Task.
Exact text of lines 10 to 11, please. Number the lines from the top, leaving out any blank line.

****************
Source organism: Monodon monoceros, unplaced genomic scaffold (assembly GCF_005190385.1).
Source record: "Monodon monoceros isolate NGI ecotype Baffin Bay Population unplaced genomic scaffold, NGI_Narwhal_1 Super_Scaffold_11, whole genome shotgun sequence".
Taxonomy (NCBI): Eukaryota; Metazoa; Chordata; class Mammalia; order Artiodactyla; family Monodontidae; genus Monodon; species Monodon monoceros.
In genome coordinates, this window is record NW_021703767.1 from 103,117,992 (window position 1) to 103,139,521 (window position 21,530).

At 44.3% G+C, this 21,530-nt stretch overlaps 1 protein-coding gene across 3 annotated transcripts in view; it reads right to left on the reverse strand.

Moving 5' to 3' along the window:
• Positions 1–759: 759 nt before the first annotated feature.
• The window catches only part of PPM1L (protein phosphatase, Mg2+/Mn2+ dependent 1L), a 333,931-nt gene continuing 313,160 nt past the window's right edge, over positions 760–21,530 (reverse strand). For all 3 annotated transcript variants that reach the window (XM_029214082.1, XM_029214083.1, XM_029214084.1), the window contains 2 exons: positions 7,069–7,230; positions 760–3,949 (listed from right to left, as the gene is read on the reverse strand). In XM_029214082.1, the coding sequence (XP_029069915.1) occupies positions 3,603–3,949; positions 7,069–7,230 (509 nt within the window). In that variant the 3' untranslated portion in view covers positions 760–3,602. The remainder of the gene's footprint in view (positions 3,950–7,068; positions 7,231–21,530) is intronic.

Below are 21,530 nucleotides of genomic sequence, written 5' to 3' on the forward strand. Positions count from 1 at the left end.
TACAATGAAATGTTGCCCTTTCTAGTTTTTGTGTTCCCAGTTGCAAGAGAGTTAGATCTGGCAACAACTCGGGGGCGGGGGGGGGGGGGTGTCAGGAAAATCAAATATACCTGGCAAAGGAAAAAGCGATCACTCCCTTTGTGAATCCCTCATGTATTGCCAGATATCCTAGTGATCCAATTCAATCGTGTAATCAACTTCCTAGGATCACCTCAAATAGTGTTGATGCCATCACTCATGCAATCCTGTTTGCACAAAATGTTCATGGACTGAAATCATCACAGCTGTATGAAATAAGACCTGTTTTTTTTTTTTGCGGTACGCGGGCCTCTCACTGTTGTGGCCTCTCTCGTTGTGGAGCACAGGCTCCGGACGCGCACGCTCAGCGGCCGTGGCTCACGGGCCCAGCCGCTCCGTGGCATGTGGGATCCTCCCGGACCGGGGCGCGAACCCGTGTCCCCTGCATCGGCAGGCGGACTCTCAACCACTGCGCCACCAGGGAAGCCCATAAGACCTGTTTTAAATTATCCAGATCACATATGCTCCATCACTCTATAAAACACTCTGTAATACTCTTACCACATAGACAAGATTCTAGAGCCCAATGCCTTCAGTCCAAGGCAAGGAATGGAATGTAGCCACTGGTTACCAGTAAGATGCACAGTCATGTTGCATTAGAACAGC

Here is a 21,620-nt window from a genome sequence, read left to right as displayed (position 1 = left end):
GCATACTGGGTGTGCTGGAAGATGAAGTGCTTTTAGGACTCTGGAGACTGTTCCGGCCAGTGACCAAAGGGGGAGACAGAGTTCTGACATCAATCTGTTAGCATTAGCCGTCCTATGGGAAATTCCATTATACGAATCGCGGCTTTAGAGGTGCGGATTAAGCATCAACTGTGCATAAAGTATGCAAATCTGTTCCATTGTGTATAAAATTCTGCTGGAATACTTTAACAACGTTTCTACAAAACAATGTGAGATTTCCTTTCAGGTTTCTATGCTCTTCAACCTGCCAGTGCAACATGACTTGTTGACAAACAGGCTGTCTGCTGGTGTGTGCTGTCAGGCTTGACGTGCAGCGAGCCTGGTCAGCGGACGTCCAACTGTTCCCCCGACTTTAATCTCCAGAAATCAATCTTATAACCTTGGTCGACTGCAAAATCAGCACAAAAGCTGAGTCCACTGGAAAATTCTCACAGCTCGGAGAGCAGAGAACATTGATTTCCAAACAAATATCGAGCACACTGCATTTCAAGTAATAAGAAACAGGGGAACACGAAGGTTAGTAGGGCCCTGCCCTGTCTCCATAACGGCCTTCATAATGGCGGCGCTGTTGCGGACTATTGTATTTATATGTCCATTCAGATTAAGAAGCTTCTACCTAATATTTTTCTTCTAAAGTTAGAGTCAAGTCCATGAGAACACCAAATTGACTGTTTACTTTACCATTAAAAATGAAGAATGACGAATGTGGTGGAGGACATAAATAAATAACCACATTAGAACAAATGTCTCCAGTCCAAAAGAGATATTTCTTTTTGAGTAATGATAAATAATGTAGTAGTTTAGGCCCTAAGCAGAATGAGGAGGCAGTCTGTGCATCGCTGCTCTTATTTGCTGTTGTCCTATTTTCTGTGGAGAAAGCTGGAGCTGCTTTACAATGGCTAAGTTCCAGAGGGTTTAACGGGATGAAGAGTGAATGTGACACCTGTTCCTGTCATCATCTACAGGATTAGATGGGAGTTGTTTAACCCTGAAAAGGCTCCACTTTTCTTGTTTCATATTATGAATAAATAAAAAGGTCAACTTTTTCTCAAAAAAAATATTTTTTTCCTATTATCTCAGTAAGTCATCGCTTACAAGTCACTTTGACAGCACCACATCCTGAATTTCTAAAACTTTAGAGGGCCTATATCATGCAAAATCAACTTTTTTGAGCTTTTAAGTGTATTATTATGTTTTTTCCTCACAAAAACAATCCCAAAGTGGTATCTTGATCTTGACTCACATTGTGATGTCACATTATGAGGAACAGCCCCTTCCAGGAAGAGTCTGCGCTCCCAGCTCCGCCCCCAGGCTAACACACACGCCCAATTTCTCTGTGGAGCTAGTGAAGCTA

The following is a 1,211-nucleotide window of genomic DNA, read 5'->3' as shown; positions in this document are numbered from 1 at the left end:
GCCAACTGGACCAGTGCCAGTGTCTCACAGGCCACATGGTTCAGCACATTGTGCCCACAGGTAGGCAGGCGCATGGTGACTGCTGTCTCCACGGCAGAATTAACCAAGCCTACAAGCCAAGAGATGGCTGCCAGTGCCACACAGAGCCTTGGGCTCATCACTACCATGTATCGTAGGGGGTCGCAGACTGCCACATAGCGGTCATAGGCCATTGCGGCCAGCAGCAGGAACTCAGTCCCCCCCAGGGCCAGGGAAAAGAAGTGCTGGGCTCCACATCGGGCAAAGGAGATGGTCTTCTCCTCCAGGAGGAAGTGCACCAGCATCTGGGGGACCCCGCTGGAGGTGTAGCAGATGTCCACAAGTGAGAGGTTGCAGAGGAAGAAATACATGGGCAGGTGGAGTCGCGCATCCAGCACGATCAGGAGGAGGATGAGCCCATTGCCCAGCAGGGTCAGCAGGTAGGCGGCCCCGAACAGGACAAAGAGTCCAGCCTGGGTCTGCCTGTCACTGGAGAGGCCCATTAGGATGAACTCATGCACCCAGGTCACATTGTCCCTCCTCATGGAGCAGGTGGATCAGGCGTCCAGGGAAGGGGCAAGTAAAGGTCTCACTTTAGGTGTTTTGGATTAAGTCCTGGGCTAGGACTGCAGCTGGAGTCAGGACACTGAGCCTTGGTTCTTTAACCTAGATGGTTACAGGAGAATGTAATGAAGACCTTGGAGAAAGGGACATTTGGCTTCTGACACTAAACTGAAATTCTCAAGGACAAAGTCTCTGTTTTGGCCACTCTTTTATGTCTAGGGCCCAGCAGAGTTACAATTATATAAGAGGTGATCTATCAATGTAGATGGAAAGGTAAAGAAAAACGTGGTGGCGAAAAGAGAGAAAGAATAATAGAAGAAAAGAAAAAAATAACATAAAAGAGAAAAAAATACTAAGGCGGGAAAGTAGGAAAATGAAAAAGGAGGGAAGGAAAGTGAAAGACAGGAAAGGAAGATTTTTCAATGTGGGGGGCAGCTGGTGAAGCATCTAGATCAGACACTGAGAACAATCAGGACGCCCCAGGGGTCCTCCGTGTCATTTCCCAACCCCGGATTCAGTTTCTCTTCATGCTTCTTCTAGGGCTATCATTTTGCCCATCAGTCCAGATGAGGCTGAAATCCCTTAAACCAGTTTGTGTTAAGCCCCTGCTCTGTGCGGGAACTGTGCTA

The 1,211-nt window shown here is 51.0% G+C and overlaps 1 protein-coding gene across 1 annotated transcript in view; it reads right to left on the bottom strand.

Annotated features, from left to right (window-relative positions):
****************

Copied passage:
TACAATGAAATGTTGCCCTTTCTAGTTTTTGTGTTCCCAGTTGCAAGAGAGTTAGATCTGGCAACAACTCGGGGGCGGGGGGGGGGGGGTGTCAGGAAAATCAAATATACCTGGCAAAGGAAAAAGCGATCACTCCCTTTGTGAATCCCTCATGTATTGCCAGATATCCTAGTGATCCAATTCAATCGTGTAATCAACTTCCTAGGATCACCTCAAATAGTGTTGATGCCATCACTCATGCAATCCTGTTTGCACAAAATGTTCATGGACTGAAATCATCACAGCTGTATGAAATAAGACCTGTTTTTTTTTTTTGCGGTACGCGGGCCTCTCACTGTTGTGGCCTCTCTCGTTGTGGAGCACAGGCTCCGGACGCGCACGCTCAGCGGCCGTGGCTCACGGGCCCAGCCGCTCCGTGGCATGTGGGATCCTCCCGGACCGGGGCGCGAACCCGTGTCCCCTGCATCGGCAGGCGGACTCTCAACCACTGCGCCACCAGGGAAGCCCATAAGACCTGTTTTAAATTATCCAGATCACATATGCTCCATCACTCTATAAAACACTCTGTAATACTCTTACCACATAGACAAGATTCTAGAGCCCAATGCCTTCAGTCCAAGGCAAGGAATGGAATGTAGCCACTGGTTACCAGTAAGATGCACAGTCATGTTGCATTAGAACAGC

Here is a 21,620-nt window from a genome sequence, read left to right as displayed (position 1 = left end):